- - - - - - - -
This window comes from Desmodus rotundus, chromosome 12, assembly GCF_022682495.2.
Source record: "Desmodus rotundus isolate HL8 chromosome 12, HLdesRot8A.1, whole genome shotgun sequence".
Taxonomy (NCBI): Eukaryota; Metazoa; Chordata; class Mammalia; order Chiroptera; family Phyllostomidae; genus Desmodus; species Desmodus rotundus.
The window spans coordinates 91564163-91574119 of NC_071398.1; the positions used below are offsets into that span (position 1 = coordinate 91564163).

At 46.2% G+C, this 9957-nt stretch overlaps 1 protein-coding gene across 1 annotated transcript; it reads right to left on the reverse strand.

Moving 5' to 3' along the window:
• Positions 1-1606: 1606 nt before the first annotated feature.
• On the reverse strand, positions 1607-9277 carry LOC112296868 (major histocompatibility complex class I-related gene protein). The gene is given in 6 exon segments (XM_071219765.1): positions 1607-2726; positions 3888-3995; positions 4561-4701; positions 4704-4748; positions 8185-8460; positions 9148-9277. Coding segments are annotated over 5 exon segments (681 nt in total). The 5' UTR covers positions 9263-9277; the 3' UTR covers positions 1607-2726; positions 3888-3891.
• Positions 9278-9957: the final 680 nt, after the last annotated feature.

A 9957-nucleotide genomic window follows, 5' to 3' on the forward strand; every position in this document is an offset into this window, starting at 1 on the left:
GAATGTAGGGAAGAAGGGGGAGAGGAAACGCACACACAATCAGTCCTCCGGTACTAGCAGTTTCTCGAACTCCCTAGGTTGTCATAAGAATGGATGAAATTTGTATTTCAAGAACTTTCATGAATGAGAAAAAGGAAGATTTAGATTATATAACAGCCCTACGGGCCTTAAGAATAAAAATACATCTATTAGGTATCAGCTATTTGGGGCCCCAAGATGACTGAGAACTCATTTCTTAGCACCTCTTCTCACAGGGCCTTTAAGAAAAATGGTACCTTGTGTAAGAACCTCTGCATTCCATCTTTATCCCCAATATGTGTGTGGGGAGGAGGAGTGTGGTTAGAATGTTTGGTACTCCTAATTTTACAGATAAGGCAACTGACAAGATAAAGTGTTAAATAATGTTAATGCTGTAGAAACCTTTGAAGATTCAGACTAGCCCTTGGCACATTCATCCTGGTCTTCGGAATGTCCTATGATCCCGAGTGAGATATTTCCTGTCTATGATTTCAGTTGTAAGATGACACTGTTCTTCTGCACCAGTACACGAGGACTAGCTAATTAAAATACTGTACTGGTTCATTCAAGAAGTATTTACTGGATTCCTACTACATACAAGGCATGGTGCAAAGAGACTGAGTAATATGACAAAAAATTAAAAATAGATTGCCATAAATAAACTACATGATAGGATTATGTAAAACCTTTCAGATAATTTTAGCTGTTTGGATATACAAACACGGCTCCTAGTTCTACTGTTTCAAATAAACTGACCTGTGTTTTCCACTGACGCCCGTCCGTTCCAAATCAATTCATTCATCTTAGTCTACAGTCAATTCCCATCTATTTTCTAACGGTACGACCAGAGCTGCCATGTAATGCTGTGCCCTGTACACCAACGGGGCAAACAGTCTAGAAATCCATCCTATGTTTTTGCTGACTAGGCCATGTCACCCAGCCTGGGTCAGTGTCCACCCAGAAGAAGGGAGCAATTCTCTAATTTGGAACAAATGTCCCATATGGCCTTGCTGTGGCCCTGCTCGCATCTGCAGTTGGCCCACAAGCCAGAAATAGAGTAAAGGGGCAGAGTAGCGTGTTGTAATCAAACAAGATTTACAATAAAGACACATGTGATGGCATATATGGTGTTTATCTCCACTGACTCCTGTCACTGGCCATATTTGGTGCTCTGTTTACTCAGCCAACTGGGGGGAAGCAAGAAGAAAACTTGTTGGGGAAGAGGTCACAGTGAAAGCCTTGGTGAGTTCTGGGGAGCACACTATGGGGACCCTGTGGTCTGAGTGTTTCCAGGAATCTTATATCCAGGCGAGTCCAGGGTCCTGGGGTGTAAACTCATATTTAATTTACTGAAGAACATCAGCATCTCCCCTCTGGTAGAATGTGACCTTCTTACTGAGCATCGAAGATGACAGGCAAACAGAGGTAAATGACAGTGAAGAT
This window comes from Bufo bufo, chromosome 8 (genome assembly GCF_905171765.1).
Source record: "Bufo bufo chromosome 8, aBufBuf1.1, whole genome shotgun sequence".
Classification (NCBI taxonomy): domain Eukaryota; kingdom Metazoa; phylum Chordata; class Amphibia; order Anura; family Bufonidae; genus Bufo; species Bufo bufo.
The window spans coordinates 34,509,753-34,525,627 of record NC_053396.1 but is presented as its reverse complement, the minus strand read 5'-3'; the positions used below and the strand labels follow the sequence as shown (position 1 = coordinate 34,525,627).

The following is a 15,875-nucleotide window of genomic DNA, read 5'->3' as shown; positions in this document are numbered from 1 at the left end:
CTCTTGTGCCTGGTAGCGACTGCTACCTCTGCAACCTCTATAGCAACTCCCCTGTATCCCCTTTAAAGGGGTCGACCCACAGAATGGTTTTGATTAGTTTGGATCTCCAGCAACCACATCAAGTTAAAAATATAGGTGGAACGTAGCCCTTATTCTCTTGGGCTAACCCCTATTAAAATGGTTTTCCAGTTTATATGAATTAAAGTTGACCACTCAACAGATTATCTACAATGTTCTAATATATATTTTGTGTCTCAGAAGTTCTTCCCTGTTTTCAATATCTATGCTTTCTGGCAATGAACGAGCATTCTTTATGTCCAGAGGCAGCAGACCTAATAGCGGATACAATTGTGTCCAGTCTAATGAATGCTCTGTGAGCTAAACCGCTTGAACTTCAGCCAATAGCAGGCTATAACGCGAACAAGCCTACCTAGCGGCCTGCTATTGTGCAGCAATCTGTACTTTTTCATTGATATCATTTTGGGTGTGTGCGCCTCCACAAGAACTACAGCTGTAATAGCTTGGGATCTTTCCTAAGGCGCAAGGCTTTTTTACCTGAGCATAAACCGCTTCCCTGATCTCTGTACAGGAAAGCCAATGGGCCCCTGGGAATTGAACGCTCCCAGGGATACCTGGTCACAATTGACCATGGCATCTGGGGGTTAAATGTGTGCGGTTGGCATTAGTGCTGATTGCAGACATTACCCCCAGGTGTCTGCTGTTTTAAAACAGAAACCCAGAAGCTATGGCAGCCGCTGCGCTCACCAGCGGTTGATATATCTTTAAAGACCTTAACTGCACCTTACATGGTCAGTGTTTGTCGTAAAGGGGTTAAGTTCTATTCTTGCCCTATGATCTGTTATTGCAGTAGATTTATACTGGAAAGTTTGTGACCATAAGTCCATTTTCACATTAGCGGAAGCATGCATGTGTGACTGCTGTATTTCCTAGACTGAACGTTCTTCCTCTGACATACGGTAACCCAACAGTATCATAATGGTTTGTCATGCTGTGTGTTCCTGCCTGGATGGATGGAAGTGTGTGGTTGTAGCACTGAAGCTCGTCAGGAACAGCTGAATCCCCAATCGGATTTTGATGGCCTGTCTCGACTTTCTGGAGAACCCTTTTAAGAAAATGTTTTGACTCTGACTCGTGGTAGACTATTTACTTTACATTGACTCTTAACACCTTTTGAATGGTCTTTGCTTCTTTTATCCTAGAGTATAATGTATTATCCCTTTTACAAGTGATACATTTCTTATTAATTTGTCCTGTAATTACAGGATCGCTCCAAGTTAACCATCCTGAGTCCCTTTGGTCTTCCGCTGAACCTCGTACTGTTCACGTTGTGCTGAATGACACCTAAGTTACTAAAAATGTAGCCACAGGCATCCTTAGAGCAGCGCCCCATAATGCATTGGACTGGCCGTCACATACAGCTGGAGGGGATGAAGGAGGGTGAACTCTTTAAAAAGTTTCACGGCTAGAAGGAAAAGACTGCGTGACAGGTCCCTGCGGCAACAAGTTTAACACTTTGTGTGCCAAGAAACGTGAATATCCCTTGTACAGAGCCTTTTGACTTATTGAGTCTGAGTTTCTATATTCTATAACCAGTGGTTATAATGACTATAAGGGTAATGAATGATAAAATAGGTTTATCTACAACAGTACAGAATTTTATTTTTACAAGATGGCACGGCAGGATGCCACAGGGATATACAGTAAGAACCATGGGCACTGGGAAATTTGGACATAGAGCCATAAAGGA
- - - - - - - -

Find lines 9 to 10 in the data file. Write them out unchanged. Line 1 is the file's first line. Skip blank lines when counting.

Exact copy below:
• Positions 9278-9957: the final 680 nt, after the last annotated feature.

A 9957-nucleotide genomic window follows, 5' to 3' on the forward strand; every position in this document is an offset into this window, starting at 1 on the left: